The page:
LGBT advocate Ryan Burris weighs in on Wilmington’s steps toward equality
Historically, North Carolina teeters between red and blue during election season. A diverse state, the political climate ever shifts. After going blue for Obama in the 2008 presidential election, the Tar Heel state since marked a shift toward the right. As a result, the rights of voters, women and families have been infringed upon.
Perhaps one of the most notable cases of North Carolina’s attempts to strip away the rights of its citizens came with the passing of Amendment One. The controversial piece of legislation banned same-sex couples from being able to legally marry, and it negatively impacted unmarried heterosexual couples.
Recently the Human Rights Campaign (HRC), an organization that champions the LGBT community in the fight for equality, released their Municipal Equality Index (MEI) which rates US cities on how well they accommodate their LGBT residents. The report takes into consideration non-discrimination laws, relationship recognition, employment and contracting policies, inclusiveness of city services, law enforcement and municipal leadership on matters of equality.
Not surprisingly, North Carolina’s current political trajectory culminated in below-admirable results, with an average score of the six cities rated (Charlotte, Durham, Raleigh, Fayetteville, Greensboro and Winston-Salem), falling at a mere 42 out of 100. Durham and Charlotte serve as the state’s most exemplary areas, scoring 56 and 51 respectively. Fayetteville rounded out the bottom of the list and received only 23 points.
Though Wilmington was not included in the index, local equality crusader Ryan Burris shed light on the data. Spurred by a tragic hate crime that occurred in the area, Burris kindled a flame for political activism. He co-founded the Wilmington No H8 group, which began as a protest against the hate-fueled violence enacted against Chet Saunders and Chaz Housand. The two men were beaten unconscious in Wilmington’s historic downtown in 2009. The emotions evoked by the attacks lead Burris to participate in the March for Equality in Washington D.C. that year.
Currently, he serves as the co-chair of the Wilmington Stonewall Democrats Group. His additional efforts in Wilmington range from assisting Equality NC and the HRC, to backing LGBT political candidates, like Deb Butler and Danny Hefner, to holding an annual holiday party which collects toys for children infected with HIV/AIDS. With such extensive involvement, Burris readily offers his insights as to where Wilmington would fall had it been included in the MEI.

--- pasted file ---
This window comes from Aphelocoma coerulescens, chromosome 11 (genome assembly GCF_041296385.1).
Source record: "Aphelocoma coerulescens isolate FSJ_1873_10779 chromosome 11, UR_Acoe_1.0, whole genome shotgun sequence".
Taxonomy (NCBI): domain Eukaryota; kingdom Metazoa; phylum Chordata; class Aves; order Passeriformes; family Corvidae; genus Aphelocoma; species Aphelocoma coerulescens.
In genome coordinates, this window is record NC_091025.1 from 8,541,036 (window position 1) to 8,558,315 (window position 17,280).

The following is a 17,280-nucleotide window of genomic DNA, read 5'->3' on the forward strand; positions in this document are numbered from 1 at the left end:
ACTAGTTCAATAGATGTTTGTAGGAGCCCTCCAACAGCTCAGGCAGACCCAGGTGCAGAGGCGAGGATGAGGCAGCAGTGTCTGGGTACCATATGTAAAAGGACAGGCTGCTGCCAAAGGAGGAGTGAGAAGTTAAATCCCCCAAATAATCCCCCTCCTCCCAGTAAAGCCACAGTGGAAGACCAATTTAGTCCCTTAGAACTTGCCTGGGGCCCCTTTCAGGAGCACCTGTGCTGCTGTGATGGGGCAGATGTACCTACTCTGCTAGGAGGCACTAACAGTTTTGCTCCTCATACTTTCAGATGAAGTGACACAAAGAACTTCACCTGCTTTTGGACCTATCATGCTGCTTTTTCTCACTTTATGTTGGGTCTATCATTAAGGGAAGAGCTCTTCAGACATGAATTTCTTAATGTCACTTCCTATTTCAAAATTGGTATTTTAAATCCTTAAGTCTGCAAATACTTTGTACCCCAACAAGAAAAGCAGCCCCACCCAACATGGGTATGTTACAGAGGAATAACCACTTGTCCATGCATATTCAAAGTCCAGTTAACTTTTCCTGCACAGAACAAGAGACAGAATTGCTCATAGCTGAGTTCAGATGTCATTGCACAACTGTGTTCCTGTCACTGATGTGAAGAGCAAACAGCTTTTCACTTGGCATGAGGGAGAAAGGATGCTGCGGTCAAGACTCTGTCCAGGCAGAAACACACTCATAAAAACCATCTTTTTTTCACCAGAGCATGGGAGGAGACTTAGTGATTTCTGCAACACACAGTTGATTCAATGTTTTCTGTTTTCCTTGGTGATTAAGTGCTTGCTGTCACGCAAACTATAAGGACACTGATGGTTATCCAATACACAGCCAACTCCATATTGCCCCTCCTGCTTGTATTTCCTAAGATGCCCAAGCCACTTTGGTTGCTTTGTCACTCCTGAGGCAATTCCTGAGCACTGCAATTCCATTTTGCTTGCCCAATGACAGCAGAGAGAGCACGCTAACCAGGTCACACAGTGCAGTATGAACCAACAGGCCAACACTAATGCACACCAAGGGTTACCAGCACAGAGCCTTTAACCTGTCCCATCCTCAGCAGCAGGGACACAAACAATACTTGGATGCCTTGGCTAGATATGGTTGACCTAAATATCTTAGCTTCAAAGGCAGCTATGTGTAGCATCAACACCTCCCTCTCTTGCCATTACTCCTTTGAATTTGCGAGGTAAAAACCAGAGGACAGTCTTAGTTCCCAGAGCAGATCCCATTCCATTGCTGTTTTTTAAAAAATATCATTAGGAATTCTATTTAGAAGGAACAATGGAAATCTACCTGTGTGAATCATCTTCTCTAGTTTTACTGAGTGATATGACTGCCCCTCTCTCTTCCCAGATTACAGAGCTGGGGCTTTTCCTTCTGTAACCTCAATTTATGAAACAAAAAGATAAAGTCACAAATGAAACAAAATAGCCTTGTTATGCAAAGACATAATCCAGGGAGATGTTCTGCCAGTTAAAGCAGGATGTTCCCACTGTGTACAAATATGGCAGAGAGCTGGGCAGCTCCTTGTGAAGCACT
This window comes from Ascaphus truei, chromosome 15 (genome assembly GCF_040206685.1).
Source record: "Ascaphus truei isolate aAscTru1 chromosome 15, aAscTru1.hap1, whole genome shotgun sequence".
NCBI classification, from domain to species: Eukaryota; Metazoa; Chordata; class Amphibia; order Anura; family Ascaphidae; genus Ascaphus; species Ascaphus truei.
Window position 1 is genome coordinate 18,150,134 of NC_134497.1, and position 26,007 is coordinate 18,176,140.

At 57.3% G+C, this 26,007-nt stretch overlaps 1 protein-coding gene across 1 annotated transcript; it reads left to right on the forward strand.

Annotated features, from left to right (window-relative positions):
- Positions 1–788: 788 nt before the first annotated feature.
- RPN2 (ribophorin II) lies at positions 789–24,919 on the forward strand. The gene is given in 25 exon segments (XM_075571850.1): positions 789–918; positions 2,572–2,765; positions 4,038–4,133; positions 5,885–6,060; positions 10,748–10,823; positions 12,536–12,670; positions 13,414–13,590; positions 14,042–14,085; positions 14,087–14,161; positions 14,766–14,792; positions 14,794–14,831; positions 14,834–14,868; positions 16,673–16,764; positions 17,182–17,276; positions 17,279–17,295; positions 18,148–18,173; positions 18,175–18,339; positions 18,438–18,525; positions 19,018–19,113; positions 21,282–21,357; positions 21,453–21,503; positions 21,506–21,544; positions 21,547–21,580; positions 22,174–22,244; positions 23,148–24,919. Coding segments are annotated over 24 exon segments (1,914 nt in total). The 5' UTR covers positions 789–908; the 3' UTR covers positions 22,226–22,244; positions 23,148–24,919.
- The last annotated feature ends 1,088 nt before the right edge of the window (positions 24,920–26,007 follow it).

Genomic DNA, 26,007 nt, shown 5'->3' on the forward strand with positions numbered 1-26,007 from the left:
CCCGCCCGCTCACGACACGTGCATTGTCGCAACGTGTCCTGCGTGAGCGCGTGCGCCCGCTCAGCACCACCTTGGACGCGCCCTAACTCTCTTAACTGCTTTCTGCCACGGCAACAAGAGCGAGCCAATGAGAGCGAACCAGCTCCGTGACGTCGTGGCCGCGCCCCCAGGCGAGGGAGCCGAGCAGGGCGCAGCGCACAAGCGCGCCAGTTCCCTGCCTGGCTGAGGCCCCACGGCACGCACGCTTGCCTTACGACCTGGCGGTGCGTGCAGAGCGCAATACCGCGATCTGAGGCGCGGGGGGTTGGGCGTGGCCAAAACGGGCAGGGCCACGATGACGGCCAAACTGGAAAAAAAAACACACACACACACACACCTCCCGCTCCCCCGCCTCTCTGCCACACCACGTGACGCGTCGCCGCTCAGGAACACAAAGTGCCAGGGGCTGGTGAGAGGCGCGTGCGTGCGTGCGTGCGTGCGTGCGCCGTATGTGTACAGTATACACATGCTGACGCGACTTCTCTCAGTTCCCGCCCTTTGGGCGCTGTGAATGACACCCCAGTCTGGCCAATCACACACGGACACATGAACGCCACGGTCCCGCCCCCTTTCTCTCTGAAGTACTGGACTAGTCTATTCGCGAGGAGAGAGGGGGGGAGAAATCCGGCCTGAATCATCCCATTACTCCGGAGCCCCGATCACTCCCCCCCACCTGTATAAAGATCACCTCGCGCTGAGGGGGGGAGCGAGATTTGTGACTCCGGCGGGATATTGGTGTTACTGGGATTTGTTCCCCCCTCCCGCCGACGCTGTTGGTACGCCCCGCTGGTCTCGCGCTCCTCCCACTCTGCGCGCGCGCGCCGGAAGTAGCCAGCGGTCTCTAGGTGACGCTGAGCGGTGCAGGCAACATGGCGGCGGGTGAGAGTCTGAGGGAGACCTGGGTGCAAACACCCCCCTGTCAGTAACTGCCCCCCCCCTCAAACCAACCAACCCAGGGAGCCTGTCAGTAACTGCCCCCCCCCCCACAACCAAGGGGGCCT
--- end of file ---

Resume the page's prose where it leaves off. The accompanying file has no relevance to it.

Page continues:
“I do feel Wilmington would probably come in with a score around 30,” he estimates. Considering North Carolina’s current constitutional ban on same-sex marriage, the less-than impressive results of the MEI don’t surprise Burris. Still, he considers Wilmington one of the top 10 progressive cities in the state. Out of the 100 counties in North Carolina, seven came out against Amendment One once the ballots were counted in 2012. Only 153 votes prevented New Hanover County from being the eighth county against the equality-thwarting measure. Burris considers this a step in the right direction for the region.
Burris points to organizations such as Wilmington Pride, The Frank Harr Foundation, UNCW Pride, UNCW LGBTQIA Center, St. Jude Metropolitan Community Church, Universal Unitarian Church and Cape Fear SAGE as being local and vital forces which cultivate a voice for Wilmington’s LGBT community. As well, Burris praises the support garnered by local officials.
“[My colleagues and I] have met with the sheriff department’s chief, Ed McMahon, in the past, as well as Wilmington’s chief of police, Ralph Evangelous,” Burris explains. “It’s probably been two years now, but both were very understanding and supportive of the LGBT community.”
They even planned to mandate a LGBT sensitivity program as part of officers’ training. Burris concedes knowing whether it came to fruition, but he ensures its implementation is on his agenda in the coming months.
“We have a fairly pro-equality city council,” Burris also enthuses. Still, support from the council failed the anti-Amendment One sentiment, as did many legislative boards throughout the state. As far as the treatment of LGBT citizens residing in the area, hate crimes still occur. In 2011, an LGBT youth celebrated his 21st birthday with a brutal beating after being followed out of a downtown restaurant. The victim, Michael Nelmark, reported being attacked from out of nowhere and having homophobic slurs hurled at him. Such happenings substantiate the work that still needs to be done locally, despite evidence of evolving attitudes.
Looking toward the future, Burris sets his sights on the controversial teachings of Myrtle Grove Christian School. In many people’s minds, the educational outlet should ideally nurture the growing minds of the community’s youth and instill compassion, much as the Christian message endorses. Still, the school Correction: at one point requested that families of attending children pledge to not support or participate in “a gay lifestyle.”
Government funded With the potential to garner tax-payer footed student tuition vouchers in 2014, the school’s anti-equality agenda has stirred a lot of unrest in the Port City. Burris held a joint press conference with Equality NC, teachers and religious leaders on Tuesday, November 26th, to address local concern.
“Supporters from all communities in Wilmington are standing up and speaking out about Myrtle grove Christian School,” Burris enthusiastically reports. The outpouring of support for this recent obstacle serves as testament for the Cape Fear area’s advancements toward inclusiveness.
“I’m a firm believer that a message of love, inclusion, acceptance and equality are very important factors in ensuring happiness in any community as a whole,” Burris advocates.